Collectively, these objects also represent what was once a productive relationship between the River Desert Band and researchers from the University of Pennsylvania, woven together by partners who collaborated on the collection of data and materials over the course of several decades. The travel went in both directions. Speck and his students made multiple trips to Maniwaki, and, in 1942, Mackosi’kwe’s adopted grandson, Jean Paul Bras Coupe, spent the winter in Pennsylvania with Speck. Income from the sales of tourist objects and ethnographic collections kept the Buckshot family from starving in the midst of the Great Depression, at a time when their lands were under increasing pressures from sports hunters and fishermen, and the boundaries of their homelands were being constricted by Canadian authorities.
Perhaps to highlight the artistry of Algonquin people, Speck saw to it that ethnographic materials from River Desert were dispersed into multiple museums, including the National Museum of Canada, the Museum of the American Indian, the National Museum of Denmark, and the Denver Art Museum. Yet, when the traveling and collecting stopped, each of these objects were frozen in time, locked in museum cabinets, far from their places of origin. Now, these objects offer opportunities to reconnect with the people who created them and the stories embedded in them. This research calls for a return to Maniwaki, now identified as the Kitigan Zibi Anishnabeg (“people of the garden river”), a place where people still speak about those anthropologists from Philadelphia who came to visit and walked away nearly a century ago.
NOTE: For more information about these stamps and splints, see the related blog article— “Potato Stamps and Ash Splints: A Narrative of Process and Exchange”—by Elizabeth Peng.
 Michel Buckshot (born c. 1860) and his wife Angelique (born c. 1866) are listed in the census records as Catholic Algonquin Indians living at Maniwaki; Michel’s occupation is “Chausseur” (hunter). See Fourth Census of Canada 1901: Maniwaki, Wright, Quebec; Page: 21; Family No: 168. For brief biographical details, see Frank G. Speck 1939. “More Algonkian Scapulimancy from the North, and the Hunting Territory Question.” Ethnos: Journal of Anthropology 4(1): 21-28.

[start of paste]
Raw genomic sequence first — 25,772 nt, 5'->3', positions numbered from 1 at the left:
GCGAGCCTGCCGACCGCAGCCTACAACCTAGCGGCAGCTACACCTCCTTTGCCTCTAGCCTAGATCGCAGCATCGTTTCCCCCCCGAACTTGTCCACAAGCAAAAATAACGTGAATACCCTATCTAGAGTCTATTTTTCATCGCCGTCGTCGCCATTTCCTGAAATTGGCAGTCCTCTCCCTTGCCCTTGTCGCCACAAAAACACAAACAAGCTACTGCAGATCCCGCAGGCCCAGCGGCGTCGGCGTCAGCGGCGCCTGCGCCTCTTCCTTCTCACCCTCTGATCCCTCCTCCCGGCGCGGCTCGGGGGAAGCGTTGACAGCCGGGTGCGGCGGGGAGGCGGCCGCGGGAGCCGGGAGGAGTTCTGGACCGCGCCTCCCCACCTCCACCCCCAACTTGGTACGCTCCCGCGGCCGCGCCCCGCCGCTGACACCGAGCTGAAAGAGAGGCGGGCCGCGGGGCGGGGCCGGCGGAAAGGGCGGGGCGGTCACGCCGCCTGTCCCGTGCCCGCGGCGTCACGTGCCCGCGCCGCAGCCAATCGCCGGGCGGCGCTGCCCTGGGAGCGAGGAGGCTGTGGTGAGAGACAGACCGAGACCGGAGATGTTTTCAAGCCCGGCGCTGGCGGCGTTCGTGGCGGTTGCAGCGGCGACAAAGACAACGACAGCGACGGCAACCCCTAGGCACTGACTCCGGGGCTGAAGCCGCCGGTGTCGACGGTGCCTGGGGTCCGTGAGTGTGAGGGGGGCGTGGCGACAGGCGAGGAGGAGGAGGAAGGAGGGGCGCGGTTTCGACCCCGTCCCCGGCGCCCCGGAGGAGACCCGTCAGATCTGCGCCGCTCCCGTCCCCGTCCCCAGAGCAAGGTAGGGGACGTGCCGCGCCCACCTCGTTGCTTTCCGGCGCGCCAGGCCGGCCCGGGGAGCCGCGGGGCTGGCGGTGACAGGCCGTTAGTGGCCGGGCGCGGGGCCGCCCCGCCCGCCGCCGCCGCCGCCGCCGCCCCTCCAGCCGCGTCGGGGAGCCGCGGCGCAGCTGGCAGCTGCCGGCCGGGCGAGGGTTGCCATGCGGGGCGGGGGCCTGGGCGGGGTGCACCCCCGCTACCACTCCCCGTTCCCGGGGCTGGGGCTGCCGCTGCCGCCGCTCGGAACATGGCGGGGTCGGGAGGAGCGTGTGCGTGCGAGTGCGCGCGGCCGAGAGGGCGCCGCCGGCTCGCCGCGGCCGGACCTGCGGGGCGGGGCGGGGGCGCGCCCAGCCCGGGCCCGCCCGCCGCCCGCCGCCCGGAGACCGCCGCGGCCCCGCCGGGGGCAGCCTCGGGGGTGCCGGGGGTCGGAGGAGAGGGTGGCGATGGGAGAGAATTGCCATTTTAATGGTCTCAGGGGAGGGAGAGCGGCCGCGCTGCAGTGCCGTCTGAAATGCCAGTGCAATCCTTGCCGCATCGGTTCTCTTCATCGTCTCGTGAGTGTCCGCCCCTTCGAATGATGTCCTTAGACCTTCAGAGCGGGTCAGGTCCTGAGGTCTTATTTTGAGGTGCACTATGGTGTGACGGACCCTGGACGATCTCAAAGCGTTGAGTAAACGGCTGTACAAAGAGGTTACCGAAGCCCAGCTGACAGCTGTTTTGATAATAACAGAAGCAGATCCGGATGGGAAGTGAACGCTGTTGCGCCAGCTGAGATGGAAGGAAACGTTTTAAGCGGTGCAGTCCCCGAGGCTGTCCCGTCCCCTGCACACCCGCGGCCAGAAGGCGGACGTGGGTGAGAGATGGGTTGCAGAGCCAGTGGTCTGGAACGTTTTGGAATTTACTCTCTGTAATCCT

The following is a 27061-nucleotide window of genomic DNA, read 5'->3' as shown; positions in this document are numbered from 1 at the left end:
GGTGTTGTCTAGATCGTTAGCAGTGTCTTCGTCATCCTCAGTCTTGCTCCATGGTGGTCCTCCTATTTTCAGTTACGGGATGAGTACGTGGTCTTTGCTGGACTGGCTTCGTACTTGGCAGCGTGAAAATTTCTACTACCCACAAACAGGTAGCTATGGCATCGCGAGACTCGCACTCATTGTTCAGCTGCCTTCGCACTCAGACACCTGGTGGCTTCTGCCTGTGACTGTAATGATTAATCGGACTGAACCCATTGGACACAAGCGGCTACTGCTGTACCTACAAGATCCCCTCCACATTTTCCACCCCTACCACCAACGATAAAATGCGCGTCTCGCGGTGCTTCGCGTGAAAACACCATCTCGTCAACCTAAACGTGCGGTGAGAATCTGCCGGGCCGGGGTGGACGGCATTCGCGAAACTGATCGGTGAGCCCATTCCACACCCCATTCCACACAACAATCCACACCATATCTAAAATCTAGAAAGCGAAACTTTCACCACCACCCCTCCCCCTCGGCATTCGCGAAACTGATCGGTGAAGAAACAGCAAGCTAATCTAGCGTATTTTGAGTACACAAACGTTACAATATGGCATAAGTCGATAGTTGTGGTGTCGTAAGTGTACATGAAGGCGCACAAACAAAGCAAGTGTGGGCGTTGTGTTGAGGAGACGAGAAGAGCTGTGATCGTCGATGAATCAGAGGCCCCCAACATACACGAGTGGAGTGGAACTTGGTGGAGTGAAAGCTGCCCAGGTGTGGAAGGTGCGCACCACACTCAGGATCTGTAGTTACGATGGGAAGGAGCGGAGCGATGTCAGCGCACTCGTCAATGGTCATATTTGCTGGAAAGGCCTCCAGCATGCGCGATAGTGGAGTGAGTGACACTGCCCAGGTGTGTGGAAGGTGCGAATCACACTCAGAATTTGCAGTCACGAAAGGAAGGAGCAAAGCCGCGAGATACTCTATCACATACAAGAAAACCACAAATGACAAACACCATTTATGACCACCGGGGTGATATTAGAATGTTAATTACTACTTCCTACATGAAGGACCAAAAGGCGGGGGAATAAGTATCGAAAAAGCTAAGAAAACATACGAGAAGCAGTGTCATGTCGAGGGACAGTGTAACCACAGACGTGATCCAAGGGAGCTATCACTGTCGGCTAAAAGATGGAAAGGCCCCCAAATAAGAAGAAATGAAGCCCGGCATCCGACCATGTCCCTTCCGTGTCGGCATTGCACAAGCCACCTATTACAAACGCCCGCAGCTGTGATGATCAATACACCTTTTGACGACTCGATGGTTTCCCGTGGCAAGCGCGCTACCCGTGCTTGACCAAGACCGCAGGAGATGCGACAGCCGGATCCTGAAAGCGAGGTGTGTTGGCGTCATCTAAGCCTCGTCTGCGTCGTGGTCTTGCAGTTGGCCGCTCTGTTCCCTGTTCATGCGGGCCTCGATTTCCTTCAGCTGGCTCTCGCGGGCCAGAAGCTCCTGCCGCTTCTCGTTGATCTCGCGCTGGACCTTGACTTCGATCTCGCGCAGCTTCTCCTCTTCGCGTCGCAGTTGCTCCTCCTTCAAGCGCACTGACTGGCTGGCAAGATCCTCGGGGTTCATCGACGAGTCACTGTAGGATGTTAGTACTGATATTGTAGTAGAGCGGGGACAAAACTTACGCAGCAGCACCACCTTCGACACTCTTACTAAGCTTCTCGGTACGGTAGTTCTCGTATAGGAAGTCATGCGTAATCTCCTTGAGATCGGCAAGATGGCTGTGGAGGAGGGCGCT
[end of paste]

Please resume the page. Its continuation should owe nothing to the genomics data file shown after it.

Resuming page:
The cultural term Algonkian denotes a common cultural grouping for northeastern Native peoples including Anishinabe, Wabanaki, and Wampanoag, among others. Culturally and linguistically, they are distinct from Haudenosaunee (Iroquois) peoples. The historic term Algonquin is used here to distinguish a particular grouping of Algonkian Indian First Nations bands located in the eastern Ontario and western Quebec provinces, sometimes collectively called the Algonquin Nation.
 The Province of Quebec is home to Algonkian, Iroquoian, and Inuit nations. For more information, see “The Nations,” a detailed map with the present-day locations of Indigenous nations and bands in Quebec, on the website of Aboriginal Affairs and Northern Development Canada, Government of Canada.
 Speck, Frank G. 1927. “River Desert Indians of Quebec.” Indian Notes IV(3):240-252. Also see Speck 1929. “Boundaries and Hunting Groups of the River Desert Algonquin.” Indian Notes VI(2):97-120. Museum of the American Indian/Heye Foundation.
 Beck, Horace 1947. “Algonquin Folklore from Maniwaki.” The Journal of American Folklore 60(237):259-264.
 McGregor, Ernest 1987. Algonquin Lexicon (Algonquin-English). Maniwaki, Quebec: River Desert Education Authority.
 Clément, Daniel and Noeline Martin 1996. “Algonquin Legends and Customs from an Unpublished Manuscript by Juliette Gaultier de la Vérendrye,” pp. 123-154 in Daniel Clément, The Algonquins. Hull Quebec: The Canadian Museum of Civilization.
 Speck, Frank G. 1941. Art Processes in Birchbark of the River Desert Algonquin, a Circumboreal Trait. Smithsonian Institution Bureau of Ethnography Anthropological Papers 128(17):1-60.